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Water-Related News

Hurricane Ian leaves St. Johns River swollen and stressed

Hurricane Ian has flooded homes all along the St. Johns River. High waters after the hurricane also are stressing the river itself.

WMFE environmental reporter Amy Green talked with St. Johns Riverkeeper Lisa Rinaman about how the hurricane has affected the river, and how communities along its banks could experience more flooding.

RINAMAN: Sadly the river has crested its banks and is running into many homes. There’s about 200 homes that have been flooded in Welaka, Fla. Water standing in driveways as well as in streets and homes in that area. Astor community is flooded. And so we’re sadly you’re seeing it over its banks in many stretches from Brevard County all the way up to Putnam County.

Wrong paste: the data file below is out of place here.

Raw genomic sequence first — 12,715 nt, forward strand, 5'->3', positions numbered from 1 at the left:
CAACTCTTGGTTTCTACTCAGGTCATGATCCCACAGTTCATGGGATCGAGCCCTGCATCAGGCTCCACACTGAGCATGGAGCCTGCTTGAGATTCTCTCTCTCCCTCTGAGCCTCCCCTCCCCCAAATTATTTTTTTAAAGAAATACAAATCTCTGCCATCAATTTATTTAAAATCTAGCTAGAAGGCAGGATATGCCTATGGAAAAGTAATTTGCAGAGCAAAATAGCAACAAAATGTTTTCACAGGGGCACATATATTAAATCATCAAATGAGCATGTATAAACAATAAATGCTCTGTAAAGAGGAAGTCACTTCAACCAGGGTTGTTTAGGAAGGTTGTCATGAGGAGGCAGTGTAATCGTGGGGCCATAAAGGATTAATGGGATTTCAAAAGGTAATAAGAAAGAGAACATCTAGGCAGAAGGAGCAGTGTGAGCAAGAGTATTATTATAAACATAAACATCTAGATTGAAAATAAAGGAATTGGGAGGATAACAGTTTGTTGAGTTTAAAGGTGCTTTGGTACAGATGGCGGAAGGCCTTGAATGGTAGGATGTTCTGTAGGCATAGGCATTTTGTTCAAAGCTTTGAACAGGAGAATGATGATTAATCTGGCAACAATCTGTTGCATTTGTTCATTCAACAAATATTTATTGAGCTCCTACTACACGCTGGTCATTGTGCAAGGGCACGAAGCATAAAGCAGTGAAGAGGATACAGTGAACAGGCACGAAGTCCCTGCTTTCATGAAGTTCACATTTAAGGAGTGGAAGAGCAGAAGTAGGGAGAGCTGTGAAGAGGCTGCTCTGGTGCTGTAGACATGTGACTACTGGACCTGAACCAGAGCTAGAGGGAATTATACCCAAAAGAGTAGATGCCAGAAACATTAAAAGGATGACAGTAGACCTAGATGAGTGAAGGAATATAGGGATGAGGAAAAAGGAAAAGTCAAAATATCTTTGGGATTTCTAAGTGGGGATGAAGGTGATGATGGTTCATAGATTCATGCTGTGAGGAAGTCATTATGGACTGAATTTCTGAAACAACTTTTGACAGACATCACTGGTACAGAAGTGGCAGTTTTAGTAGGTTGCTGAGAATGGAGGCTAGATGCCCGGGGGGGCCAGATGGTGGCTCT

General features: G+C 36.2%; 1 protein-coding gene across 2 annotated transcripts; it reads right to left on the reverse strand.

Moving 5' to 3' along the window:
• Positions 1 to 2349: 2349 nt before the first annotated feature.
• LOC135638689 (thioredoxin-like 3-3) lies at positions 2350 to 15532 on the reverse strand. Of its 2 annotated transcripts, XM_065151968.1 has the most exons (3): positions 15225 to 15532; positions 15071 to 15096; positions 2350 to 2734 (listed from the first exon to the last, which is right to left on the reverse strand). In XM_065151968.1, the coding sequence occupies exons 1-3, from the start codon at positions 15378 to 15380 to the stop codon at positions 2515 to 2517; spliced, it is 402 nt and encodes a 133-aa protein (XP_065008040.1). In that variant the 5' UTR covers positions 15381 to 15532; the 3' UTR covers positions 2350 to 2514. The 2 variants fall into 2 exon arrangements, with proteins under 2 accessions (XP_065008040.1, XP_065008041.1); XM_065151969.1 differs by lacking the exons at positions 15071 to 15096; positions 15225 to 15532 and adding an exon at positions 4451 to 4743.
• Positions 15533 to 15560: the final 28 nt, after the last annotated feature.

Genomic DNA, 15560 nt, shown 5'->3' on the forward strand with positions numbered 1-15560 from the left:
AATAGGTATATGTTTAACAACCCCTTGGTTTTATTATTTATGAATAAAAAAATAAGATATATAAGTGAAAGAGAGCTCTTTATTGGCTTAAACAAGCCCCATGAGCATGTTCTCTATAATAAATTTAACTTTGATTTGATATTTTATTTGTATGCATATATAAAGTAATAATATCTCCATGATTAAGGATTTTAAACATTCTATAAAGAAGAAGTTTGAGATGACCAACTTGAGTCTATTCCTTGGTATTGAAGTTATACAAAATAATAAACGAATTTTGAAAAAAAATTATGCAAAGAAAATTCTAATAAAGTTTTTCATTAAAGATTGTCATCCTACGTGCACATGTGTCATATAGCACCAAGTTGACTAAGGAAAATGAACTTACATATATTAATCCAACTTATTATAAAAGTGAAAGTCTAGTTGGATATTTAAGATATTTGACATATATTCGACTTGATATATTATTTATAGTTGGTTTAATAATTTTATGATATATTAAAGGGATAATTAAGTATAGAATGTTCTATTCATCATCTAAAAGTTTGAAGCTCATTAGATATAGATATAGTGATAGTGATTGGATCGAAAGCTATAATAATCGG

GREEN: What does high water do to the river itself? How does high water affect the environment, or the condition of the river itself like that?

RINAMAN: Sure. So with the St. Johns River watershed is at 8,800 square miles, and so when you have a significant historic rain event like we just did, that water is continuing to pulse through the system.

And when you have flooding, not only do you get water into homes and cause property damage. It washes in a lot of pollution and debris into the St. John’s.